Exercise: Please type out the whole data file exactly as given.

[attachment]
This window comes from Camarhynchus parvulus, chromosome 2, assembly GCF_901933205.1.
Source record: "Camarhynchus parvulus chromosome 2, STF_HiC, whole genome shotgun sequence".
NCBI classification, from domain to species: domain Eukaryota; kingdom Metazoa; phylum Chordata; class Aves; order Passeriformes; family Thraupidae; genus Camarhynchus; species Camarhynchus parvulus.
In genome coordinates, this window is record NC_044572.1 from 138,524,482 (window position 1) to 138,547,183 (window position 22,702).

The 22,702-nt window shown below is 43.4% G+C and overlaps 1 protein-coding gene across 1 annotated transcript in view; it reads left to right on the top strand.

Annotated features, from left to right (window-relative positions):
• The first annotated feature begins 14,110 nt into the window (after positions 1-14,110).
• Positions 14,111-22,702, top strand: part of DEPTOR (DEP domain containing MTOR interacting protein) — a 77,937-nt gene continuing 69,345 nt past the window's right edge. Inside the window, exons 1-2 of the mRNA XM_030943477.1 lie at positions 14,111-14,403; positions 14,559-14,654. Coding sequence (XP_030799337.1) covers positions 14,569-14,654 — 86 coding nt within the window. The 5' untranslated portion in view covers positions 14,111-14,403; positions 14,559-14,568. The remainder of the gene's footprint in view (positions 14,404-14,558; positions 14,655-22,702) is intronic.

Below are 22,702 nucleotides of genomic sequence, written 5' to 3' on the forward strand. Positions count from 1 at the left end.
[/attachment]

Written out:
This window comes from Camarhynchus parvulus, chromosome 2, assembly GCF_901933205.1.
Source record: "Camarhynchus parvulus chromosome 2, STF_HiC, whole genome shotgun sequence".
NCBI classification, from domain to species: domain Eukaryota; kingdom Metazoa; phylum Chordata; class Aves; order Passeriformes; family Thraupidae; genus Camarhynchus; species Camarhynchus parvulus.
In genome coordinates, this window is record NC_044572.1 from 138,524,482 (window position 1) to 138,547,183 (window position 22,702).

The 22,702-nt window shown below is 43.4% G+C and overlaps 1 protein-coding gene across 1 annotated transcript in view; it reads left to right on the top strand.

Annotated features, from left to right (window-relative positions):
• The first annotated feature begins 14,110 nt into the window (after positions 1-14,110).
• Positions 14,111-22,702, top strand: part of DEPTOR (DEP domain containing MTOR interacting protein) — a 77,937-nt gene continuing 69,345 nt past the window's right edge. Inside the window, exons 1-2 of the mRNA XM_030943477.1 lie at positions 14,111-14,403; positions 14,559-14,654. Coding sequence (XP_030799337.1) covers positions 14,569-14,654 — 86 coding nt within the window. The 5' untranslated portion in view covers positions 14,111-14,403; positions 14,559-14,568. The remainder of the gene's footprint in view (positions 14,404-14,558; positions 14,655-22,702) is intronic.

Below are 22,702 nucleotides of genomic sequence, written 5' to 3' on the forward strand. Positions count from 1 at the left end.